Editing is Writing   6 comments

How do you know when you’ve done all the editing you can on your story? Or that you’ve gone too far?

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As Many Times As It Takes

Editing is the working part of writing for me. I really enjoy the discovery of the story on the initial writing. As a discovery writer, I don’t really know what’s coming until I get to it. But after my first pass, the story isn’t over. There are holes in my story that you could drive a truck through and they need to be closed. Since I’m writing series, I need to check in with secondary threads. So my first editing pass fills in the holes and asks if things can be left off. I prune and fill in, reshape and move around. I actually enjoy this part almost as much as the first draft.

The second pass of editing is where the real work of looking for errors — spelling, grammar, passive voice construction, words I don’t need–begins.

The third pass is more of the same, but I run it through Grammarly to assure I didn’t miss any grammar errors. The fourth pass involves letting the computer read it aloud. I find a lot of errors this way and sometimes I hear sentence constructions that need to be revised that I missed when I was reading silently.

Then I send it to my editor who says she goes through it three times. She makes suggestions in the comments section rather than changing my writing and letting me figure out what she’s done. When it comes back to me, I do another pass and make the changes I think make sense and then I let my husband read the manuscript with a highlighter in hand. Sometimes he catches some stray errors.

When Has Editing Gone Too Far

In all honesty, I think I do enough editing passes, but I’m aware that you can edit too much. At writer’s guild meetings, I sometimes hear other writers talk about how they wrote 30 pages and then just deleted it all. I don’t do that. Although I change my manuscript, I save large passages in a slush document for later use — maybe. Sometimes I find gold mixed in on another pass of the dross and it shows up in a later book.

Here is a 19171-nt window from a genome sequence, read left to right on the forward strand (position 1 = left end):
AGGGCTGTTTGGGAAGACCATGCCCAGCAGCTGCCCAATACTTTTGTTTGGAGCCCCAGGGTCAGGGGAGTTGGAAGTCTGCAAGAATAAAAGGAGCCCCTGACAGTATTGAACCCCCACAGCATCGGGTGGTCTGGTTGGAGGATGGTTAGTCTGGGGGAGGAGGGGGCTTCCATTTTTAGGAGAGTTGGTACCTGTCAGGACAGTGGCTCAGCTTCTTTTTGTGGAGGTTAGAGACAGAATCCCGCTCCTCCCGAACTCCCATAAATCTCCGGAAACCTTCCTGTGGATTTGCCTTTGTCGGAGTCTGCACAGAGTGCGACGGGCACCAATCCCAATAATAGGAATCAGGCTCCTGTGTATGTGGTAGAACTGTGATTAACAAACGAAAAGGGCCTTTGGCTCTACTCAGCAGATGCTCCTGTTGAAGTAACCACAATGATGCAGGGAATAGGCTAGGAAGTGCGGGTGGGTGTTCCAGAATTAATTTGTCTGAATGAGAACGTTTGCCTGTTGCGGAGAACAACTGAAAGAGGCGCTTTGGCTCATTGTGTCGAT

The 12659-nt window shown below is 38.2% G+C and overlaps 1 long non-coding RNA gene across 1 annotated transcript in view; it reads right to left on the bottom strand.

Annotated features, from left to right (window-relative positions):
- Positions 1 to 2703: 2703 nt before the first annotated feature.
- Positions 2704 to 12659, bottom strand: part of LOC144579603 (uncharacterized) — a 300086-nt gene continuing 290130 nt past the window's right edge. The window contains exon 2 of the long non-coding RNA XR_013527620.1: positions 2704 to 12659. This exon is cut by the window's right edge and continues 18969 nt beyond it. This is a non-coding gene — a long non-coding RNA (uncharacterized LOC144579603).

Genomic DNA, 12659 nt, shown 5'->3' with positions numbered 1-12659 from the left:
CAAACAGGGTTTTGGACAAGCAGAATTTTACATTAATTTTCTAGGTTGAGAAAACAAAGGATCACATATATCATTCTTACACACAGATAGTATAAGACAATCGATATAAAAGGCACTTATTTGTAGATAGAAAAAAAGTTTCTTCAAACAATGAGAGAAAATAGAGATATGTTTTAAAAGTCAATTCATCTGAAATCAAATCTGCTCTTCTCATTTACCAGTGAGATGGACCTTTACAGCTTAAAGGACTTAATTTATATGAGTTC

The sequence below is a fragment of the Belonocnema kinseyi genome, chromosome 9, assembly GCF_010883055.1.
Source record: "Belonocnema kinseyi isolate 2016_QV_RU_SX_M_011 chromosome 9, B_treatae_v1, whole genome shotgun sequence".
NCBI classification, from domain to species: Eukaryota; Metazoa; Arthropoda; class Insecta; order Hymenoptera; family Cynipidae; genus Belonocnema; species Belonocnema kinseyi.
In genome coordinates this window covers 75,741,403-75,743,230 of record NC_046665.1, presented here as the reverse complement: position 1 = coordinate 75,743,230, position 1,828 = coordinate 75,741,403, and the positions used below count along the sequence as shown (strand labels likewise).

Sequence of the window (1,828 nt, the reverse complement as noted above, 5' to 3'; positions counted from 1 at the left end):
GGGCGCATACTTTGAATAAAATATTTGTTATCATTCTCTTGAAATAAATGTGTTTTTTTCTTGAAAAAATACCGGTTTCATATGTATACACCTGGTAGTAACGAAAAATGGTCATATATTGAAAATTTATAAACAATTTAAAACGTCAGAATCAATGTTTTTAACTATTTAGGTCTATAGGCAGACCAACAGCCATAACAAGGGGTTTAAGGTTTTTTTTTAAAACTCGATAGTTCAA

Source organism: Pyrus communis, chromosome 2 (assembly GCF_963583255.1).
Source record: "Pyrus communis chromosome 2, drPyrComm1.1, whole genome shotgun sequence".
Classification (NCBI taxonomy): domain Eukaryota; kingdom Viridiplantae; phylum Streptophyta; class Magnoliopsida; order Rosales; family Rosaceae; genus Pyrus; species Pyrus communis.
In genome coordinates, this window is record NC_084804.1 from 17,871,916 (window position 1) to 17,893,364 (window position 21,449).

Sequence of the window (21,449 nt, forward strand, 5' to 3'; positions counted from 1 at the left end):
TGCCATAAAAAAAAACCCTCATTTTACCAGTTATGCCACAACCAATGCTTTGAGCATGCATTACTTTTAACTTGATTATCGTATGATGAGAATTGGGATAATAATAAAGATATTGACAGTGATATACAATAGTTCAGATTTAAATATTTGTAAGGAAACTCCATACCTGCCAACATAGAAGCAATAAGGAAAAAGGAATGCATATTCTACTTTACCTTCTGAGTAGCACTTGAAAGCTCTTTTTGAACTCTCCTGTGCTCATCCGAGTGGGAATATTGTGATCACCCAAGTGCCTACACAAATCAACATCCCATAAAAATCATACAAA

Posted August 22, 2022 by aurorawatcherak in Blog Hop

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6 responses to “Editing is Writing

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  1. Grammar errors can bite me if they conflict with the rhythm of narrative and dialogue. Thank you, Elmore Leonard. It all comes down to voice. Is this a chatty, conversational piece? A hard-hitting noir? There’s a time and place for grammar Nazi (I’m married to one) and all the “rules”. How many top sellers, mainstream publishing house books have I picked up with a passive voice opening line? It’s an epidemic. Even in Edgar nominees for best first outing. I am a stickler, outside of dialogue, for “felt” etc. issues. It didn’t feel warm, it was warm to the touch, that kind of thing.
    I can’t understand how anyone can write without rewriting everything over and over again. – Tolstoy

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  2. I use prowritingaid, but get a kick out of the occasions when the software goes back and forth on the proper grammar for a particular phrase.

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    • I’m a big believer in doing what works for you. When I’m writing fantasy, Grammarly appears to have a meltdown. Yes, absolutely, these people don’t speak standard English. I have to ignore it a lot. But it does catch misspellings and punctuation errors. I trained as a journalist, so I don’t believe commas should exist, but I let Grammarly correct my training.

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  3. There’s only so many times you can go over a story without becoming sick of it. I usually edit each chapter as I go rather than the long slog of 70,000+ words.

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    • I do some editing as I go too. If I see an error, why would I leave it? But I’m not seriously looking for errors until I sit down with the whole rough draft at the end of the “writing” phase. But it’s never the end of the writing phase, because I inevitably find holes that need to be filled. And, THEN, I get serious about editing.

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  4. I’m the same way. I keep the pieces I cut in case I can find a future home for them. @samanthabwriter from
    Balancing Act

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